Nobody knows where the New York Islanders will call home in a couple of seasons when their lease at the Nassau Coliseum is up. The people of Nassau County had the chance to make the voice hear on a new arena and they voted no, the latest in a long line of rebutted attempts by owner Charles Wang to get a new home for his team.
Since then, the future of the organization has been murkier than a swamp. That kind of uncertainty doesn't help Garth Snow build a franchise that can win in the long run (as if he needs any more obstacles).
However one of the possible options for a new home is further down Long Island toward Manhattan and the new Barclays Center going up in Brooklyn to host the NBA's Nets. That building isn't without its concerns too, such as a small seating capacity and potentially poor sight lines.
Well, the Islanders might find out pretty soon how viable the arena could be as a home. From CBS New York's WFAN:
Sources told WFAN.com on Thursday that the Islanders are in discussions to host a preseason game next season at the new Barclays Center in Brooklyn, the future home of the NBA’s New Jersey Nets.
This is not the first time the Islanders have used another venue to push the reality that at the end of the 2014-15 season their lease with Nassau Coliseum ends. During the 2008-09 season when Kansas City was considered their hot relocation destination, the Islanders announced they’d be taking on the Los Angeles Kings in a preseason game the following season at the brand-new downtown Sprint Center.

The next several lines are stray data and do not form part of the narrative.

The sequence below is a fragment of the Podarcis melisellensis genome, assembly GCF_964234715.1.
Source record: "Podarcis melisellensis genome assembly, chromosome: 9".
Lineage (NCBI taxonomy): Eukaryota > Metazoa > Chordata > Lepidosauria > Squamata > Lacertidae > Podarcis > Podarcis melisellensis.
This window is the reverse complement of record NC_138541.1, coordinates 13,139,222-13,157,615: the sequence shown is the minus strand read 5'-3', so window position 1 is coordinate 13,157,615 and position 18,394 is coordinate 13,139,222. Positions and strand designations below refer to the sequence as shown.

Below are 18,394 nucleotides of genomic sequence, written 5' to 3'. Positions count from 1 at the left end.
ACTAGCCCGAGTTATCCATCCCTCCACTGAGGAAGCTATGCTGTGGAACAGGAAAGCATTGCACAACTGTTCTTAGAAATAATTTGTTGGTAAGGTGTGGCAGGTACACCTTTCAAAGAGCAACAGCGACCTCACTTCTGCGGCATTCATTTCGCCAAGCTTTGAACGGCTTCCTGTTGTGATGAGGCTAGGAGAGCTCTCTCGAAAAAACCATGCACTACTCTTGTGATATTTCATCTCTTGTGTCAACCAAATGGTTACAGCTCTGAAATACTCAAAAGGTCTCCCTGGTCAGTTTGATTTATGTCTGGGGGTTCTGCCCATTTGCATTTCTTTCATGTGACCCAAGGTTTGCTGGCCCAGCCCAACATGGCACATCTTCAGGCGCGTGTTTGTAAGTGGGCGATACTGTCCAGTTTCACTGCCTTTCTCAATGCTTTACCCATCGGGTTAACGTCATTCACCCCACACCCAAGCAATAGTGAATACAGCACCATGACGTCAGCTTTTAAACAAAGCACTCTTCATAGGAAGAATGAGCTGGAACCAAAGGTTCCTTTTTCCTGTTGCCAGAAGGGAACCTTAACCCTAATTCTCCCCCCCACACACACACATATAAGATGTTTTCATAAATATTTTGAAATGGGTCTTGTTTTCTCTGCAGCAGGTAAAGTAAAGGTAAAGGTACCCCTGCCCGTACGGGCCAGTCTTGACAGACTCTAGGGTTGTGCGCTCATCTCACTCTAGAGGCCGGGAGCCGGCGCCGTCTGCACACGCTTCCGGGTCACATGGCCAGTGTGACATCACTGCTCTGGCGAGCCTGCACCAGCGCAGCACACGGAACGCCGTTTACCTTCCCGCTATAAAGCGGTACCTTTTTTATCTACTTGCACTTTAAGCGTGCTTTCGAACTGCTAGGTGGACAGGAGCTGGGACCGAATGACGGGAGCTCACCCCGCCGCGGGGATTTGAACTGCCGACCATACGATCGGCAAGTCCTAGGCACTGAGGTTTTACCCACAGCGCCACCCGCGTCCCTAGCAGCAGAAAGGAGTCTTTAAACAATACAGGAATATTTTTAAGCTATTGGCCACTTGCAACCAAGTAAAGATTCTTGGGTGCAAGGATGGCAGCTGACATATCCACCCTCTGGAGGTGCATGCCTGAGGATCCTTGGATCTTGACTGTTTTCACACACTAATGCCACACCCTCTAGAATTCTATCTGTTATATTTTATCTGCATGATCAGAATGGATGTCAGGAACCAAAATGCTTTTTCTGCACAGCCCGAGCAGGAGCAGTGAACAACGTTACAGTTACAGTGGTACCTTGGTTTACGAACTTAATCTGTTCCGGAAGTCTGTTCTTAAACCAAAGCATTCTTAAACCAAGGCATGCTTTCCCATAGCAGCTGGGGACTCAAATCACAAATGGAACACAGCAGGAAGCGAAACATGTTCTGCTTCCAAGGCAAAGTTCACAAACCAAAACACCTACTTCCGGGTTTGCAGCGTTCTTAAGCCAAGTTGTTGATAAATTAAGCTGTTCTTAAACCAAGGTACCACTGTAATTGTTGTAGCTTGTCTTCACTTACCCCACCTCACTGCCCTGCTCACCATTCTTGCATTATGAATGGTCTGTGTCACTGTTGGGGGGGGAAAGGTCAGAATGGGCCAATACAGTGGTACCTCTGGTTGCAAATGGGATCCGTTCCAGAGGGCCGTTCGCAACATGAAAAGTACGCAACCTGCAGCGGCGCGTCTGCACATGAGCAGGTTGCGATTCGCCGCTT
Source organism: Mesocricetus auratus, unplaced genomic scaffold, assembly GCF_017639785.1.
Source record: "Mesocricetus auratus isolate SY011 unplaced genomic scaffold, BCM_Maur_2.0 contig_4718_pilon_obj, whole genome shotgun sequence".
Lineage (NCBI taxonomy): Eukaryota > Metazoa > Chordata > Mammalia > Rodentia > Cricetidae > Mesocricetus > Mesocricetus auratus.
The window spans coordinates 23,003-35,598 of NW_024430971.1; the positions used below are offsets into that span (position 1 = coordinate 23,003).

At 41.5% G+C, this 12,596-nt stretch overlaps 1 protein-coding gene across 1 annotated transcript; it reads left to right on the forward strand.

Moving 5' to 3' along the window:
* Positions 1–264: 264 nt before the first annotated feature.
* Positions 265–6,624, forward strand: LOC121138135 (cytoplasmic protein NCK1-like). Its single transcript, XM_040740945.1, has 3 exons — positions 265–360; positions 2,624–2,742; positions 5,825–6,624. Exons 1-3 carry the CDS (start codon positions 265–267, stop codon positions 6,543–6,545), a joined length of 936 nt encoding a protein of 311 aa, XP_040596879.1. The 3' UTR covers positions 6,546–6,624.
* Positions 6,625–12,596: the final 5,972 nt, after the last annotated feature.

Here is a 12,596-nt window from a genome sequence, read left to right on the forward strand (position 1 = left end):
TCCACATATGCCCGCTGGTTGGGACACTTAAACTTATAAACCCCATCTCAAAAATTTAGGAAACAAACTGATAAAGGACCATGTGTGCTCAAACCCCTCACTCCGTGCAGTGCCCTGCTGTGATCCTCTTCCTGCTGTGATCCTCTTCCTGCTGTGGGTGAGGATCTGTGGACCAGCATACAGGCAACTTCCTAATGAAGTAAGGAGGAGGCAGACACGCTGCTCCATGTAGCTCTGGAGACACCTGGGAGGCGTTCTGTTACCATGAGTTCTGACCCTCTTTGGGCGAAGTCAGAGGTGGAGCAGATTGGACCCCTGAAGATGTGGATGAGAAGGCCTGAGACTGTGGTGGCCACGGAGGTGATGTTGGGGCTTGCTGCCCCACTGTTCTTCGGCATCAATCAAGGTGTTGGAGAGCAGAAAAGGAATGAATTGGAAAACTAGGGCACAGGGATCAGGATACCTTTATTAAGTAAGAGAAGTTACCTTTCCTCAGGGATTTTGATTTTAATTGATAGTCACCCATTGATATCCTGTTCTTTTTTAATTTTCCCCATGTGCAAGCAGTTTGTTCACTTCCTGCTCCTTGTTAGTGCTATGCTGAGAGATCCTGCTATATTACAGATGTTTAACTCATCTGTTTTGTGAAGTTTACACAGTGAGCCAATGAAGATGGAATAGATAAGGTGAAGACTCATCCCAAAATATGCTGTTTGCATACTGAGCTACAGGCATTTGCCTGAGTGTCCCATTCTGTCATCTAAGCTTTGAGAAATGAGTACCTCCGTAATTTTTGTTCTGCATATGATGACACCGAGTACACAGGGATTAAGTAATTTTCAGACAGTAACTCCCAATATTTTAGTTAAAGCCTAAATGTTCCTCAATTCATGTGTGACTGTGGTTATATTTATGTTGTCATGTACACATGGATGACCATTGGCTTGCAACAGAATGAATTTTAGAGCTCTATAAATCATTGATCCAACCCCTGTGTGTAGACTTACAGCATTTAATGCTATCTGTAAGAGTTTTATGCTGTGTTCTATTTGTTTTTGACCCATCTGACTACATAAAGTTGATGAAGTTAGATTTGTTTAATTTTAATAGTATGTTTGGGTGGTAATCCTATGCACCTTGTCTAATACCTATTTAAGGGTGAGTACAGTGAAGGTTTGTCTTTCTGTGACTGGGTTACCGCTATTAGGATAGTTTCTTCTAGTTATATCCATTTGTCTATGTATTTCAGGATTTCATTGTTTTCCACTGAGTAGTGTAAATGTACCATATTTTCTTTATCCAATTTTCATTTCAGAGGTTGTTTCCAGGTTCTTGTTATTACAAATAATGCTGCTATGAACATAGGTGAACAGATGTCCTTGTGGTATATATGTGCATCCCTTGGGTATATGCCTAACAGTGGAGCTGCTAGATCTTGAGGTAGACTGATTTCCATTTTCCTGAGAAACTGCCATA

If so, it'd be very interesting. If the game goes well, the front-runner (in my book) to land the Islanders could take a huge step toward being the Isles' new home. It would be a chance to answer some of the questions that loom about the arena hosting an NHL team permanantly. One of those however, that of small attendance, would remain. If the Isles made the Brooklyn arena home in a couple of years, it would be the smallest capacity in the NHL, below even Winnipeg's MTS Centre.
This could be the next step in relocating the Islanders only a few miles instead of a few hundred or even thousand miles. They can't afford to wait until the lease runs out, the uncertainty is too damaging both to the product on the ice as well as off of it. And as mentioned, the Islanders don't need any more road blocks.